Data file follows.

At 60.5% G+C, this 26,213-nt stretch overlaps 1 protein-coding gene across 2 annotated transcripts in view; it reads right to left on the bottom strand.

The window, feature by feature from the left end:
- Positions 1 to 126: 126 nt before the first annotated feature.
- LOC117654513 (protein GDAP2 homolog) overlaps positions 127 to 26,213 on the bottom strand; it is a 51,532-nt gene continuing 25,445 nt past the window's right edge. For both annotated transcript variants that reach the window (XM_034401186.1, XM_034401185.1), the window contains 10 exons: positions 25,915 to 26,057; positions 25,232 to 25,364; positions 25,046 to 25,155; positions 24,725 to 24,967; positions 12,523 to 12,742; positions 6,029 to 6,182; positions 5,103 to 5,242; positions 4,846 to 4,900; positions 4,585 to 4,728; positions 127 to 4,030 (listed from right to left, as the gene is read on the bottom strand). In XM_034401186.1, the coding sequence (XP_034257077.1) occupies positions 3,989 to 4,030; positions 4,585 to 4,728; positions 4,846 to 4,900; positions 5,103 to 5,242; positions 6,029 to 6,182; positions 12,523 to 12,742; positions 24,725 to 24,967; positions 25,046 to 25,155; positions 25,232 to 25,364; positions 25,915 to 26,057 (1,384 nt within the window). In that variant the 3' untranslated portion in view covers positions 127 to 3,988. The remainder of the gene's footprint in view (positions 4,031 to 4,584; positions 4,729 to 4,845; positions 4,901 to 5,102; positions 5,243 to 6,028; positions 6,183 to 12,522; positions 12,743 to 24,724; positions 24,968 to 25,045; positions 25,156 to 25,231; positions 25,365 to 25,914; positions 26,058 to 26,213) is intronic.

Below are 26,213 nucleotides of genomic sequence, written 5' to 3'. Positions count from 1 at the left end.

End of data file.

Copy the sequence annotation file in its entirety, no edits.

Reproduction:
At 60.5% G+C, this 26,213-nt stretch overlaps 1 protein-coding gene across 2 annotated transcripts in view; it reads right to left on the bottom strand.

The window, feature by feature from the left end:
- Positions 1 to 126: 126 nt before the first annotated feature.
- LOC117654513 (protein GDAP2 homolog) overlaps positions 127 to 26,213 on the bottom strand; it is a 51,532-nt gene continuing 25,445 nt past the window's right edge. For both annotated transcript variants that reach the window (XM_034401186.1, XM_034401185.1), the window contains 10 exons: positions 25,915 to 26,057; positions 25,232 to 25,364; positions 25,046 to 25,155; positions 24,725 to 24,967; positions 12,523 to 12,742; positions 6,029 to 6,182; positions 5,103 to 5,242; positions 4,846 to 4,900; positions 4,585 to 4,728; positions 127 to 4,030 (listed from right to left, as the gene is read on the bottom strand). In XM_034401186.1, the coding sequence (XP_034257077.1) occupies positions 3,989 to 4,030; positions 4,585 to 4,728; positions 4,846 to 4,900; positions 5,103 to 5,242; positions 6,029 to 6,182; positions 12,523 to 12,742; positions 24,725 to 24,967; positions 25,046 to 25,155; positions 25,232 to 25,364; positions 25,915 to 26,057 (1,384 nt within the window). In that variant the 3' untranslated portion in view covers positions 127 to 3,988. The remainder of the gene's footprint in view (positions 4,031 to 4,584; positions 4,729 to 4,845; positions 4,901 to 5,102; positions 5,243 to 6,028; positions 6,183 to 12,522; positions 12,743 to 24,724; positions 24,968 to 25,045; positions 25,156 to 25,231; positions 25,365 to 25,914; positions 26,058 to 26,213) is intronic.

Below are 26,213 nucleotides of genomic sequence, written 5' to 3'. Positions count from 1 at the left end.